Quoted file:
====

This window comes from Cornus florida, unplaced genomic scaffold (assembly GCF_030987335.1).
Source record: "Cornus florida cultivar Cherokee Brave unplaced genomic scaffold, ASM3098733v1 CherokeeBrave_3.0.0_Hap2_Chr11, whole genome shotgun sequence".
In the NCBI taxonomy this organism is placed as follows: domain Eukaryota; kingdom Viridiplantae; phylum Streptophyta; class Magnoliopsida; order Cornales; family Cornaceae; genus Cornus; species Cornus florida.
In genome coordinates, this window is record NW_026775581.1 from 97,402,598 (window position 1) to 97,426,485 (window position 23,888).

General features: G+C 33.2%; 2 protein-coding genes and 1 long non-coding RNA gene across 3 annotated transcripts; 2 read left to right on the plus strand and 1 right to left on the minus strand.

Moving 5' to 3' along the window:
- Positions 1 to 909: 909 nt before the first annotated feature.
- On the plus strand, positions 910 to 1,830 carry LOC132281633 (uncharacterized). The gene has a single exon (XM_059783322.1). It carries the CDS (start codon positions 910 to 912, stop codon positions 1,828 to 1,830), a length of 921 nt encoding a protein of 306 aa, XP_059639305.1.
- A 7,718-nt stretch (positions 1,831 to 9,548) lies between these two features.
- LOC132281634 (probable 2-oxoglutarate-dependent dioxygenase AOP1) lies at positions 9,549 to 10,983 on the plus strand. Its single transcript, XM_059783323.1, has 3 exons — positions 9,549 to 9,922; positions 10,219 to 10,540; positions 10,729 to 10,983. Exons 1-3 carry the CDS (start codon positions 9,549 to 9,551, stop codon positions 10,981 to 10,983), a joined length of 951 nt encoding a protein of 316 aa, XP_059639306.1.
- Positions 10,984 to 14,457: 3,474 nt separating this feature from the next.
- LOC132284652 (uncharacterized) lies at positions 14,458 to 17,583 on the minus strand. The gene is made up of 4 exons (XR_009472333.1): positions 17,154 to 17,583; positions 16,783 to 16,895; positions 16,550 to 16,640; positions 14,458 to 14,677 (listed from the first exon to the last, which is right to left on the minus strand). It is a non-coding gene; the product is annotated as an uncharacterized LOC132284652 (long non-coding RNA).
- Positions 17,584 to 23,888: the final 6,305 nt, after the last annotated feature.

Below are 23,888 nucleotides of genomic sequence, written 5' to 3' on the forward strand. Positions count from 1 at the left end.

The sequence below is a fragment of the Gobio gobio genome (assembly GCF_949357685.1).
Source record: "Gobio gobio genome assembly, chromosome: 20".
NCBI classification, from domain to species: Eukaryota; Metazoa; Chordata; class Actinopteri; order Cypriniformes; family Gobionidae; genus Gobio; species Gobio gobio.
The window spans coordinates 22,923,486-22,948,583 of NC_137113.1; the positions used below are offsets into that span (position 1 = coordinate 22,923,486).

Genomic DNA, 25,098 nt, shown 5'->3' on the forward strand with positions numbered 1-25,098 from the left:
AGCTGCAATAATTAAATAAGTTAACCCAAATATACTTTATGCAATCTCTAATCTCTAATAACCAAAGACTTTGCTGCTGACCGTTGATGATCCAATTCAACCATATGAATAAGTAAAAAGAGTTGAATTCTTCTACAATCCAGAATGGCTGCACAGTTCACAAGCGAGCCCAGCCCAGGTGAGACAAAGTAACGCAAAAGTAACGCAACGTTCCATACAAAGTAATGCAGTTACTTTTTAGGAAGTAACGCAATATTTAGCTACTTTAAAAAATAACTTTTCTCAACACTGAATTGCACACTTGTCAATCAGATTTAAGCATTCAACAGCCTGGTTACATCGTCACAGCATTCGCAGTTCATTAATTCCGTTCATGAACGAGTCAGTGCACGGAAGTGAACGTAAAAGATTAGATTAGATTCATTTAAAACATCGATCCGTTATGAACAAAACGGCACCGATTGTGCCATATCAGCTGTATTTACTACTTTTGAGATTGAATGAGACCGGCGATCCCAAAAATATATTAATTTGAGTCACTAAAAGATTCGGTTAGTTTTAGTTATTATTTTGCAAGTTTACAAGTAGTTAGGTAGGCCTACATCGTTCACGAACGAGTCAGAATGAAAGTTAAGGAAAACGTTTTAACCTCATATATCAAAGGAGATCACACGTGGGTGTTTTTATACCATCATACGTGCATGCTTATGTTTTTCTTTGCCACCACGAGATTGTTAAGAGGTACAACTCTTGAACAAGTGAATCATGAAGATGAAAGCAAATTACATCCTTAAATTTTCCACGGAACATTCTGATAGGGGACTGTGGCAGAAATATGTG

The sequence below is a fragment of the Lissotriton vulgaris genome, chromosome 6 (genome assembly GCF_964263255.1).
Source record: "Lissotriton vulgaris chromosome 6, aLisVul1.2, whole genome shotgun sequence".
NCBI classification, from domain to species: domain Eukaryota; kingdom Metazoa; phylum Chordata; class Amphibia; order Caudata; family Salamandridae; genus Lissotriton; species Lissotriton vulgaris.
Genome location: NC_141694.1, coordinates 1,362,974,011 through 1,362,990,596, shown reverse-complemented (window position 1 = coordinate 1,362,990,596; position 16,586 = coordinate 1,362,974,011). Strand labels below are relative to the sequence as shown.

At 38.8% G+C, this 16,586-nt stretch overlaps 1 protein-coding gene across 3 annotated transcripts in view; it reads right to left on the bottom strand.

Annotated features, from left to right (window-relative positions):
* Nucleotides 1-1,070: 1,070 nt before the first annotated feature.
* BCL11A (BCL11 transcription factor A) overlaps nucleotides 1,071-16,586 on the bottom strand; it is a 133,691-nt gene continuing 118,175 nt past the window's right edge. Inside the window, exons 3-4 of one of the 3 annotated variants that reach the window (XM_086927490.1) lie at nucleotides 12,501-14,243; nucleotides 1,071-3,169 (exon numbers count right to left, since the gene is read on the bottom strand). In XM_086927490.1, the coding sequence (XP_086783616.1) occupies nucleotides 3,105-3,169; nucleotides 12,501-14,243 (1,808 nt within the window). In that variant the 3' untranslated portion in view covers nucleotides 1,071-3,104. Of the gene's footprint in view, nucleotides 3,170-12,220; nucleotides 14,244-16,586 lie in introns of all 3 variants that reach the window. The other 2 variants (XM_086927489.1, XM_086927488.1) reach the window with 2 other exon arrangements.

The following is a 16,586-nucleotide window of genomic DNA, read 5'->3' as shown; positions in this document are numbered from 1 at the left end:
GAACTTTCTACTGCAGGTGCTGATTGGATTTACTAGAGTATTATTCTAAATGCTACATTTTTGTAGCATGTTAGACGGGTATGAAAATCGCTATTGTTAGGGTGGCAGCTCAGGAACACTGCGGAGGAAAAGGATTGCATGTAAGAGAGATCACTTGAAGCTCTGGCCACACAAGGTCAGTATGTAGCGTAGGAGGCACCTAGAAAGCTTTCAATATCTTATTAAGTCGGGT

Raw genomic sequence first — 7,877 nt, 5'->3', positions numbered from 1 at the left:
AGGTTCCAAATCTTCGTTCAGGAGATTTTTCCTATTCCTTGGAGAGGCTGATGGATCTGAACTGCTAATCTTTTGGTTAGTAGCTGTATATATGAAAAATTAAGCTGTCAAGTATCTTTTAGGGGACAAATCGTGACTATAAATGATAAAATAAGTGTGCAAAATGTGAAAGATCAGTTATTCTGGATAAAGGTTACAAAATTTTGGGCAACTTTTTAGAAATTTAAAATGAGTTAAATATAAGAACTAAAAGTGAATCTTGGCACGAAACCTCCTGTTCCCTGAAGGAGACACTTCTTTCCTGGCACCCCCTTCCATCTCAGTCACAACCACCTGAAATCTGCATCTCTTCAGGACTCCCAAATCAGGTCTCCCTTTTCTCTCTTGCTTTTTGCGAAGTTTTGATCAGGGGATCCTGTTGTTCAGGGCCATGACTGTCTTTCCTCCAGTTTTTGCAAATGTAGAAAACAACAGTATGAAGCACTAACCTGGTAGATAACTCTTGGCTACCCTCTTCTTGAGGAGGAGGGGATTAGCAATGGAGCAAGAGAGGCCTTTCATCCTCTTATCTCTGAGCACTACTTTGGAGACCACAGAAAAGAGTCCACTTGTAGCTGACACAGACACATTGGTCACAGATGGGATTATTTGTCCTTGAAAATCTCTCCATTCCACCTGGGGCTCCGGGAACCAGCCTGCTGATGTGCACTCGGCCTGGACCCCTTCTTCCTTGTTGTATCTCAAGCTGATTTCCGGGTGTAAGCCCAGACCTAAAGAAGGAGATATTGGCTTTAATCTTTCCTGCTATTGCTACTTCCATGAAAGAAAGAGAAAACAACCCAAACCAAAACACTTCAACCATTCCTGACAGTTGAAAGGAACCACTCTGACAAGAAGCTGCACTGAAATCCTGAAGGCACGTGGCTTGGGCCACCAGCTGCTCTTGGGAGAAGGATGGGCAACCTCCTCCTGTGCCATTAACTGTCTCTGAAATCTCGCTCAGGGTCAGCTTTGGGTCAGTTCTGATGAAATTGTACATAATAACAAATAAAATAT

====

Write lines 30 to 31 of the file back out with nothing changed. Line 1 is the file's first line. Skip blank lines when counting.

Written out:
GAACTTTCTACTGCAGGTGCTGATTGGATTTACTAGAGTATTATTCTAAATGCTACATTTTTGTAGCATGTTAGACGGGTATGAAAATCGCTATTGTTAGGGTGGCAGCTCAGGAACACTGCGGAGGAAAAGGATTGCATGTAAGAGAGATCACTTGAAGCTCTGGCCACACAAGGTCAGTATGTAGCGTAGGAGGCACCTAGAAAGCTTTCAATATCTTATTAAGTCGGGT

Raw genomic sequence first — 7,877 nt, 5'->3', positions numbered from 1 at the left: